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DUI Motorcyclist Charged with Vehicular Assault in KennewickWashington State Patrol reported a DUI motorcyclist charged with vehicular assault after causing an accident while his wife was riding on the back of his bike. The motorcycle accident occurred when the driver lost control of the bike and hit the guardrail along Highway 240. When police arrived at the scene of the accident, troopers reported being able to smell alcohol on the driver’s breath. His wife was found in the middle of the road with an open leg wound. After being evaluated by medical professionals, she was found to have suffered a brain hemorrhage, broken thigh and shinbones, as well as cuts on her face. Troopers discovered the driver’s blood-alcohol level was 0.185 percent, high above the legal driving limit in Washington state of 0.08 percent. After the high reading in the breathalyzer test, the driver was arrested for drunk driving. He is now out of custody after posting bail.

DUI Laws in Washington

The following is Washington law regarding driving under the influence.

RCW 46.61.502: Driving under the influence.

(1) A person is guilty of driving while under the influence of intoxicating liquor, marijuana, or any drug if the person drives a vehicle within this state:

(a) And the person has, within two hours after driving, an alcohol concentration of 0.08 or higher as shown by analysis of the person’s breath or blood made under RCW46.61.506; or

(b) The person has, within two hours after driving, a THC concentration of 5.00 or higher as shown by analysis of the person’s blood made under RCW 46.61.506; or

(c) While the person is under the influence of or affected by intoxicating liquor, marijuana, or any drug; or

(d) While the person is under the combined influence of or affected by intoxicating liquor, marijuana, and any drug.

(2) The fact that a person charged with a violation of this section is or has been entitled to use a drug under the laws of this state shall not constitute a defense against a charge of violating this section.

(3)(a) It is an affirmative defense to a violation of subsection (1)(a) of this section, which the defendant must prove by a preponderance of the evidence, that the defendant consumed a sufficient quantity of alcohol after the time of driving and before the administration of an analysis of the person’s breath or blood to cause the defendant’s alcohol concentration to be 0.08 or more within two hours after driving. The court shall not admit evidence of this defense unless the defendant notifies the prosecution prior to the omnibus or pretrial hearing in the case of the defendant’s intent to assert the affirmative defense.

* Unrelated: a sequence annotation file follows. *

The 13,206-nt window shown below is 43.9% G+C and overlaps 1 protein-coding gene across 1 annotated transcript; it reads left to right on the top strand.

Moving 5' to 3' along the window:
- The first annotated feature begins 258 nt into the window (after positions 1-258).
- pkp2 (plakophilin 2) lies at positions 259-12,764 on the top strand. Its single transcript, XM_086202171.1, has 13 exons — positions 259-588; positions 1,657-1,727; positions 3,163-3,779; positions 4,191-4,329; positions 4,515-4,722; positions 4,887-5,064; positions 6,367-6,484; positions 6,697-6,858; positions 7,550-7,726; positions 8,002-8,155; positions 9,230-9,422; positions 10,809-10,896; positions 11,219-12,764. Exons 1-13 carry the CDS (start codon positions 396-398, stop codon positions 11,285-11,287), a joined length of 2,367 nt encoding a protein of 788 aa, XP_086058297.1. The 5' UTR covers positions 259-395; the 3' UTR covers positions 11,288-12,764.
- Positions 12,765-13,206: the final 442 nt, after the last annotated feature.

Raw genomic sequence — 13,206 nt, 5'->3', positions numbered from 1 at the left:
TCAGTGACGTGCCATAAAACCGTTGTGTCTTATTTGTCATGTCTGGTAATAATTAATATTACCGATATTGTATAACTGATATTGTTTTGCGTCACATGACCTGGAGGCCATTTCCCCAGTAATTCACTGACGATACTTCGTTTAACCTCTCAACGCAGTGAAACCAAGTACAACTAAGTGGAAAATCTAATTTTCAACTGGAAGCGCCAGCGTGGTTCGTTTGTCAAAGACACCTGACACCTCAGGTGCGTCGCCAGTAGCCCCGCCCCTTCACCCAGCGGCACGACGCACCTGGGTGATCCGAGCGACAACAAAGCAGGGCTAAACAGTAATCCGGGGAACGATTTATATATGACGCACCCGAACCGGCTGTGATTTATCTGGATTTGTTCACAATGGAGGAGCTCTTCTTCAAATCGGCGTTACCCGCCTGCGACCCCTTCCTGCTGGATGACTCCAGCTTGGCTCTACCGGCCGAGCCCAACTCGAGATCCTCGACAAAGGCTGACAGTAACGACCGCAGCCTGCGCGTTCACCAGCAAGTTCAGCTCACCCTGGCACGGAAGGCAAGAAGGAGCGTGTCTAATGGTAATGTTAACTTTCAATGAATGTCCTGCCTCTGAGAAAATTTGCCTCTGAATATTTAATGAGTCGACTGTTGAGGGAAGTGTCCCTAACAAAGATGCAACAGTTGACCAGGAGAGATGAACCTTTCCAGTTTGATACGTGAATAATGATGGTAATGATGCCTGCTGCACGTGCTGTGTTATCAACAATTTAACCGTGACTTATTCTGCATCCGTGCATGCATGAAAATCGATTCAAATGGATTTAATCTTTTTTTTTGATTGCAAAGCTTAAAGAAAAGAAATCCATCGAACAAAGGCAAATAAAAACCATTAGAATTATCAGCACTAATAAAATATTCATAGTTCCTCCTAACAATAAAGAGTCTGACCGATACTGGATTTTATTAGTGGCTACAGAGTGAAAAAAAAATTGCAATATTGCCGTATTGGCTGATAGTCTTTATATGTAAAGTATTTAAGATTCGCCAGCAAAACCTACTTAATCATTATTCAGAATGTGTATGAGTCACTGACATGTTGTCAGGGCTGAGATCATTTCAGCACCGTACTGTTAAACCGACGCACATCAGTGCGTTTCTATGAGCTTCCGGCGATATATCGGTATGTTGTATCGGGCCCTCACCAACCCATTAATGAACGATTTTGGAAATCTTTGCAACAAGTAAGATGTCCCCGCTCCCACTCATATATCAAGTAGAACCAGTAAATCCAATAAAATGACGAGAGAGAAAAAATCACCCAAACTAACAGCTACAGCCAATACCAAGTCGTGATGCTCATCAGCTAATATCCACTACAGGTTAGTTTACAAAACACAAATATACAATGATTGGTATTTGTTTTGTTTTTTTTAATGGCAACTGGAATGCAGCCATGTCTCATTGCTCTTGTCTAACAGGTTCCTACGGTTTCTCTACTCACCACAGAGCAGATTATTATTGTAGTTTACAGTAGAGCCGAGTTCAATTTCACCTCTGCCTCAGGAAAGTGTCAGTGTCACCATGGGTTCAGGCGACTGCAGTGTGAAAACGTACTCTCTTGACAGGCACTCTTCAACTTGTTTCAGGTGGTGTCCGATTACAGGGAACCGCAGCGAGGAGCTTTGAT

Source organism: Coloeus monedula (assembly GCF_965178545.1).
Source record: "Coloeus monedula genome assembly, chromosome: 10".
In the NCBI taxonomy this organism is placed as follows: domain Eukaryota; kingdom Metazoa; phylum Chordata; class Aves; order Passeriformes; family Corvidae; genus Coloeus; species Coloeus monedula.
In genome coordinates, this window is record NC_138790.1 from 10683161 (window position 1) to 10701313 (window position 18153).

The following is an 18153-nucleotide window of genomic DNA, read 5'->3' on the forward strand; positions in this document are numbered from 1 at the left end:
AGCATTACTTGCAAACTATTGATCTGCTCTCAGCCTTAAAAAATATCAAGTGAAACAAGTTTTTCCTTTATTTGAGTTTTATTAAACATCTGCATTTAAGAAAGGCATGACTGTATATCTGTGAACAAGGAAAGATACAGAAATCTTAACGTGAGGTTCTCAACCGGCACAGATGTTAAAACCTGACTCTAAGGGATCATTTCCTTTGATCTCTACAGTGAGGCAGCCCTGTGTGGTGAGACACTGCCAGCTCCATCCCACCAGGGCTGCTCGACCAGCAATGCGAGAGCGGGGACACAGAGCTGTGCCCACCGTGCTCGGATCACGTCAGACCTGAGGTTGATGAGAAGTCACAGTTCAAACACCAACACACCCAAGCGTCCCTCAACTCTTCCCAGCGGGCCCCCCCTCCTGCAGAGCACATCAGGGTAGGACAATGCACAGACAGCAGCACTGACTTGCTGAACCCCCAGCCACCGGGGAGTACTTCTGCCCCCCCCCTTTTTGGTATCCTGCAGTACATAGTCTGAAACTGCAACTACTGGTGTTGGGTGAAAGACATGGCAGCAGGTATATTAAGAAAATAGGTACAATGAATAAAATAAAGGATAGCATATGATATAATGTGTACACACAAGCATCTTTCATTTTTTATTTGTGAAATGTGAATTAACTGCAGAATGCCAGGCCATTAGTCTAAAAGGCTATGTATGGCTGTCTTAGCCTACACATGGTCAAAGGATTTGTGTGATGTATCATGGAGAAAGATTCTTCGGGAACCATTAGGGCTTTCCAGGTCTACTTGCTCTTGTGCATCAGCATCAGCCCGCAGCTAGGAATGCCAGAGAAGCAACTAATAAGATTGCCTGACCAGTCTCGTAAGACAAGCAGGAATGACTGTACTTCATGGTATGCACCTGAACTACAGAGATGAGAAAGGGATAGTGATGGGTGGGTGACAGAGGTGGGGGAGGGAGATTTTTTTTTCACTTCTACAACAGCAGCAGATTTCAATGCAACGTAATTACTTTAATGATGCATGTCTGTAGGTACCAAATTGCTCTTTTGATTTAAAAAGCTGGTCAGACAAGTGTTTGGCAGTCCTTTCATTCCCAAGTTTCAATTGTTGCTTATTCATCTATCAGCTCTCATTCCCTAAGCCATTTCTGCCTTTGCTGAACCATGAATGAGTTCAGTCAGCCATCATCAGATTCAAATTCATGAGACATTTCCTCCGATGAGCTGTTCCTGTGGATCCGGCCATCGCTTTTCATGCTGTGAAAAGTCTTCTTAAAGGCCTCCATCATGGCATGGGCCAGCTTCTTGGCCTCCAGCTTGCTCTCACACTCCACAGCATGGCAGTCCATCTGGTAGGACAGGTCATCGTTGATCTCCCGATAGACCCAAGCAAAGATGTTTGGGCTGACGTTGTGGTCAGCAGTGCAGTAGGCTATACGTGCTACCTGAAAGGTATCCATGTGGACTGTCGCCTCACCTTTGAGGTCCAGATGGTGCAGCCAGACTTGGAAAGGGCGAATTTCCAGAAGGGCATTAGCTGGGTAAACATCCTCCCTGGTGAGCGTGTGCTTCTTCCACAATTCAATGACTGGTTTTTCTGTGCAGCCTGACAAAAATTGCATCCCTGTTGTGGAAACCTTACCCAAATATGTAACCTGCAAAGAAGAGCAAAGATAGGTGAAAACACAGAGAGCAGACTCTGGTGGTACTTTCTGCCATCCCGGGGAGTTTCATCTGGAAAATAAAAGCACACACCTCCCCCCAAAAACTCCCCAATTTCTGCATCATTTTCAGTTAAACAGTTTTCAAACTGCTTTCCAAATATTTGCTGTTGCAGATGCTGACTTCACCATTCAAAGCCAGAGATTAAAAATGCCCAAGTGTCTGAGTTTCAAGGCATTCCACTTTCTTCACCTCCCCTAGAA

(b) It is an affirmative defense to a violation of subsection (1)(b) of this section, which the defendant must prove by a preponderance of the evidence, that the defendant consumed a sufficient quantity of marijuana after the time of driving and before the administration of an analysis of the person’s blood to cause the defendant’s THC concentration to be 5.00 or more within two hours after driving. The court shall not admit evidence of this defense unless the defendant notifies the prosecution prior to the omnibus or pretrial hearing in the case of the defendant’s intent to assert the affirmative defense.

(4)(a) Analyses of blood or breath samples obtained more than two hours after the alleged driving may be used as evidence that within two hours of the alleged driving, a person had an alcohol concentration of 0.08 or more in violation of subsection (1)(a) of this section, and in any case in which the analysis shows an alcohol concentration above 0.00 may be used as evidence that a person was under the influence of or affected by intoxicating liquor or any drug in violation of subsection (1)(c) or (d) of this section.

(b) Analyses of blood samples obtained more than two hours after the alleged driving may be used as evidence that within two hours of the alleged driving, a person had a THC concentration of 5.00 or more in violation of subsection (1)(b) of this section, and in any case in which the analysis shows a THC concentration above 0.00 may be used as evidence that a person was under the influence of or affected by marijuana in violation of subsection (1)(c) or (d) of this section.

(5) Except as provided in subsection (6) of this section, a violation of this section is a gross misdemeanor.

(6) It is a class B felony punishable under chapter 9.94A RCW, or chapter 13.40 RCW if the person is a juvenile, if:

(a) The person has three or more prior offenses within ten years as defined in RCW 46.61.5055; or

(b) The person has ever previously been convicted of:

(i) Vehicular homicide while under the influence of intoxicating liquor or any drug, RCW 46.61.520(1)(a);

(ii) Vehicular assault while under the influence of intoxicating liquor or any drug, RCW 46.61.522(1)(b);

(iii) An out-of-state offense comparable to the offense specified in (b)(i) or (ii) of this subsection; or

(iv) A violation of this subsection (6) or RCW 46.61.504(6).

Personal Injury Attorney

If you’ve been injured by a drunk driver while riding a motorcycle, contact the law office of Parke Gordon Law Firm in Tri-Cities to handle your case. Our experienced and knowledgeable attorneys will fight for every penny you are owed. We believe every client deserves fair representation against big insurance companies with deep pockets. Contact our Kennewick law office today for a free consultation. Call (509) 582-7274.

Tri-Cities, Washington Law Office

Our Tri-Cities, Washington law office provides legal services to injury clients in and surrounding Tri-Cities, including clients injured in accidents in Kennewick, Pasco, and Richland, Washington. Visit or call our Tri-Cities office now. Parke Gordon LLC 8905 W Gage Blvd, #200 Kennewick, WA 99336 Phone:(509) 582-7274

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